Keywords: Rural entrepreneurship; Innovation; Woman; Rural development
    JEL: L26 R11
    Date: 2015–10
  14. By: Larisa Melnikova; Victor Suslov; Alexander Tsyplakov; Naimdjon Ibragimov; Dmitry Domozhirov; Vitaly Kostin
    Abstract: The paper presents a pilot version of spatial agent-based model simulating the national economy of Russia. The model is supposed to be used for evaluation the effects of industrial and spatial policies. The object of modeling is multi-regional economic space of Russia in its interaction with foreign market. The space is physical; locations of agents are defined by geographical coordinates. The basic hypothesis is that decisions of agents on microeconomic level lead to spatial changes on macroeconomic level. We consider Arrow-Debreu model with Leontief technologies as a microeconomic prototype of our model. Theoretical construction of the model, referred to models of stochastically converging equilibrium. The basic features of the model presented are the following. We explicitly account for space, consideringr interactions between trading agents located in physical space. Moreover, the model is compatible and exchanges information with an existent multiregional input-output model that uses the identical. There are agents of the following types: firms, households, commodity markets, labour market and foreign markets. Agents take decisions on the base of microeconomic models under bounded rationality with the account of transportation costs. Geographical pattern of the model is referred to the stylized map of Russia. Distance is measured as a length of the shortest arc between 2 points on the Earth with their coordinates of longitude and latitude. Initialization of the model uses some elements of geo-informational approach as well as informational exchange with multiregional input-output model. Agents are located on the map on the base of geographical coordinates of cities, real data on demography and statistical performance of economic activities. . Statistical performance is collected mostly across macro-regions and activities and is visualized by graphs. The model is realized on ?Lua? programming language. Spatial pattern of interactions among agents is created by two-part transport tariff: the first part is proportional to the amount of commodities and the second part is proportional to the distance between 2 agents and to the amount of deliveries. In the report we illustrate the algorithm of trade between households with the account of transportation costs. The geographic structure of commodity flows is analyzed. The report also presents some results of the experiments accomplished. We studied the influence of transportation costs on the convergence of prices to the state of quasi-equilibrium. Experiments demonstrated that the Law of One-Price is not observed. Prices converge to clusters within regions, which reflect the impact of differences in industrial pattern of regions. The prospects of future development of the model are discussed.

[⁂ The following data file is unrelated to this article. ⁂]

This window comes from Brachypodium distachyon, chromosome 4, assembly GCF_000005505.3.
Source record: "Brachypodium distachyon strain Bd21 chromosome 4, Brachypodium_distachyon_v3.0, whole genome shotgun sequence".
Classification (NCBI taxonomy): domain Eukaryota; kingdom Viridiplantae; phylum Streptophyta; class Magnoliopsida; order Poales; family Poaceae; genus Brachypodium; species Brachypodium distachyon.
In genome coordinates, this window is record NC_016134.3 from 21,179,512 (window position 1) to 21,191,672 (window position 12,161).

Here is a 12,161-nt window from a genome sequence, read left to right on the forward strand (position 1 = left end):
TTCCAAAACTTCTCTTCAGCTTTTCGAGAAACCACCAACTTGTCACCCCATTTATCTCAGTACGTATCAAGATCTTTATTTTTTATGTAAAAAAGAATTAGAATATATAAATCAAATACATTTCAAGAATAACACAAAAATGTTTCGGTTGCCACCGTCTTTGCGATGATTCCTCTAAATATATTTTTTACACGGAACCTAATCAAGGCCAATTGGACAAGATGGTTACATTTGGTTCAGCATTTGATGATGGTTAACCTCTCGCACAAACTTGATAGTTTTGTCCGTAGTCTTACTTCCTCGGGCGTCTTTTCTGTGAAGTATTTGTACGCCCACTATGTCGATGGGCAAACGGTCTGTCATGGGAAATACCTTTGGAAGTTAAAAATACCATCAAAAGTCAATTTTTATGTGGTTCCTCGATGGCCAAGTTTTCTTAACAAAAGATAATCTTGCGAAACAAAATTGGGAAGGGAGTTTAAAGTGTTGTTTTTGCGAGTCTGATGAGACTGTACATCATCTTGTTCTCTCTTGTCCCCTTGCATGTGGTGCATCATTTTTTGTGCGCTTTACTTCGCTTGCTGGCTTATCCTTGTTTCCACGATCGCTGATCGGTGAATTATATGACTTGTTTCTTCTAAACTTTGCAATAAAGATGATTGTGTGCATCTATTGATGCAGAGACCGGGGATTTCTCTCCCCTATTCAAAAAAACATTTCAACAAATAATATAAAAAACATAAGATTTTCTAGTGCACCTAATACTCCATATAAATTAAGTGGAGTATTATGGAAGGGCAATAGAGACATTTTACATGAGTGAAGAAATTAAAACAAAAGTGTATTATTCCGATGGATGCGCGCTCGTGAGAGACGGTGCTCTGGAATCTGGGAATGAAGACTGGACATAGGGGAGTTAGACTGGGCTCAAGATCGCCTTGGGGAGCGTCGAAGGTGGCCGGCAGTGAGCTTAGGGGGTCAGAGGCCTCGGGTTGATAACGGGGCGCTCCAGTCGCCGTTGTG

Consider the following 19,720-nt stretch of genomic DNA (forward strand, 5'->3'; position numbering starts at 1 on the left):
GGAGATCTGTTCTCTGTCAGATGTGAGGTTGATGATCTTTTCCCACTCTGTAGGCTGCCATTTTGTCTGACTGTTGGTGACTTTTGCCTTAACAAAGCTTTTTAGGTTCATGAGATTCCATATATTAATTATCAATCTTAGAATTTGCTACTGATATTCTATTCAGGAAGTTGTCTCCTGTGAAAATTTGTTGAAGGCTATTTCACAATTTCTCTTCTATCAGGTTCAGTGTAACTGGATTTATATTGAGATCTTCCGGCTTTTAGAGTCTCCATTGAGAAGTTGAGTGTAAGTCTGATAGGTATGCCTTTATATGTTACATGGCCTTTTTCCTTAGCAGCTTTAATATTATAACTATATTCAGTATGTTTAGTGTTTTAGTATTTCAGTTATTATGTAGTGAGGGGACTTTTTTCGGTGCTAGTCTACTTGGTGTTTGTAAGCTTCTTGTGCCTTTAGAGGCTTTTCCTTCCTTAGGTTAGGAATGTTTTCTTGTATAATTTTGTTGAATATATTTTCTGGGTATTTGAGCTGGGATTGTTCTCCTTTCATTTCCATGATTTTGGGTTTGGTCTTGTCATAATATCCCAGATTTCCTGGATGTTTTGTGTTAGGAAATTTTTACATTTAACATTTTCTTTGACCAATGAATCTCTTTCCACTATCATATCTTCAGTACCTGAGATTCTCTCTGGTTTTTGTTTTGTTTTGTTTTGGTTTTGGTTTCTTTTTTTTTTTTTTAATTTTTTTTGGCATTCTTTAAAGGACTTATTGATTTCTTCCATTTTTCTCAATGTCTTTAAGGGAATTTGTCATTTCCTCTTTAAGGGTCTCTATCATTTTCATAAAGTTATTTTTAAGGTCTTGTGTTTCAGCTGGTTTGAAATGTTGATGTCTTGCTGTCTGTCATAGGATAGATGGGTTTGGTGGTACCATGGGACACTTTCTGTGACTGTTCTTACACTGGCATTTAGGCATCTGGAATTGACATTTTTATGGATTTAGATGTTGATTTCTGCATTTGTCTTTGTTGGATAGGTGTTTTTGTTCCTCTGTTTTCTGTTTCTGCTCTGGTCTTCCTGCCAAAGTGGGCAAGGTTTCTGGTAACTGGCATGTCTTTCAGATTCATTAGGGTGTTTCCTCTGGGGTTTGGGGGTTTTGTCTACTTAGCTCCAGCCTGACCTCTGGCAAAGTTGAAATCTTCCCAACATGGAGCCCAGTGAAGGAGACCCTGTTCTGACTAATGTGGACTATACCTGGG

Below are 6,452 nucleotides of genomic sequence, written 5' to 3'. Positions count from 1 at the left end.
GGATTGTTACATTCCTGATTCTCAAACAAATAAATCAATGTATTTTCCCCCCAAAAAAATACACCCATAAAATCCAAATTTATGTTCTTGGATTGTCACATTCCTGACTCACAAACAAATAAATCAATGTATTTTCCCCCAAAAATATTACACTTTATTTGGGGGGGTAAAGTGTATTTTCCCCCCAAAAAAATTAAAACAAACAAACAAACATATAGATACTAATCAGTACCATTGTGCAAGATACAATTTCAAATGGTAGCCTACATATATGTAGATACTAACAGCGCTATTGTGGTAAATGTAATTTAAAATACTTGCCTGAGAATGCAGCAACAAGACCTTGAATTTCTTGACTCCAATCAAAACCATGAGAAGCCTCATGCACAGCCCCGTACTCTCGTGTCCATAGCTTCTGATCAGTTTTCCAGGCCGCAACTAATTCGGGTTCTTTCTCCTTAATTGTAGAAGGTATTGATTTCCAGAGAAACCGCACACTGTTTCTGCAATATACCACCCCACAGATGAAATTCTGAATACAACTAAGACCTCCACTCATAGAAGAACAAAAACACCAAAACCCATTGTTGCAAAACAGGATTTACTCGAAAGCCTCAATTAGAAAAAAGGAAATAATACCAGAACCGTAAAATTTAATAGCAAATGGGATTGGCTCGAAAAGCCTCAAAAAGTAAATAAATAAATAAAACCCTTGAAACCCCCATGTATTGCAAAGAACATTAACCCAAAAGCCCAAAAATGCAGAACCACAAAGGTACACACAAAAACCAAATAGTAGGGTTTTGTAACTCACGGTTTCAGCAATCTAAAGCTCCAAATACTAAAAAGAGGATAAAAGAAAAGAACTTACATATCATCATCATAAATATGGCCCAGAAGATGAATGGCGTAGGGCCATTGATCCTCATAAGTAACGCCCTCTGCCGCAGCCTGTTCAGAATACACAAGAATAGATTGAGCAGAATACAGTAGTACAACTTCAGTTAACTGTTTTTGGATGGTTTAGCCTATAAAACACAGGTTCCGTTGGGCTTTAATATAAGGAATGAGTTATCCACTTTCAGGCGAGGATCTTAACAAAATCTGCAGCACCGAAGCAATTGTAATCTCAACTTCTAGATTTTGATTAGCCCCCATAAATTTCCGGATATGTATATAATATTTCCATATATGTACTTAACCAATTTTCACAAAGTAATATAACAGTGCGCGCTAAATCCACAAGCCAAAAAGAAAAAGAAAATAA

Keywords: Spatial agent-based model; multi-industrial economy; transportation costs
    JEL: C63 R1 D58
    Date: 2015–10
  15. By: Mariana Mazzucato (SPRU (Science Policy Research Unit), School of Business, Management & Economics, University of Sussex, Brighton, BN1 9SL, U.K.)
    Abstract: The paper considers the direct, strategic investments that have been made by international public institutions creating and shaping (not only fixing) green technology. It builds on the key themes found in The Entrepreneurial State: debunking public vs. private sector myths.
    Keywords: Financial institutions; environment; economic development; technological change; industrial policy
    JEL: G20 O13 O16 O38 L52
    Date: 2015–10
  16. By: Pasquale Tridico
    Abstract: The objective of this paper is to identify the determinants of the increase in income inequality that rich countries have experienced over the last two decades. My hypothesis is that along with the financialisation of economies that has taken place since 1990, inequality increased because labour flexibility intensified, labour market institutions weakened as trade unions lost power, and public social spending started to retrench and did not compensate the vulnerabilities created by the globalization process. Using data from 34 OECD countries from 1990 to 2013, I empirically evaluate this hypothesis. My results clearly suggest that the increase in inequality over the last two decades is caused by an increase in financialisation, a deepening of labour flexibility, the weakening of trade unions, and the retrenchment of the welfare state.
    Keywords: inequality, financialisation, labour market, welfare states
    JEL: I38 G01
    Date: 2015–10
  17. By: Ben R. Martin (SPRU (Science Policy Research Unit), School of Business, Management and Economics, University of Sussex, UK)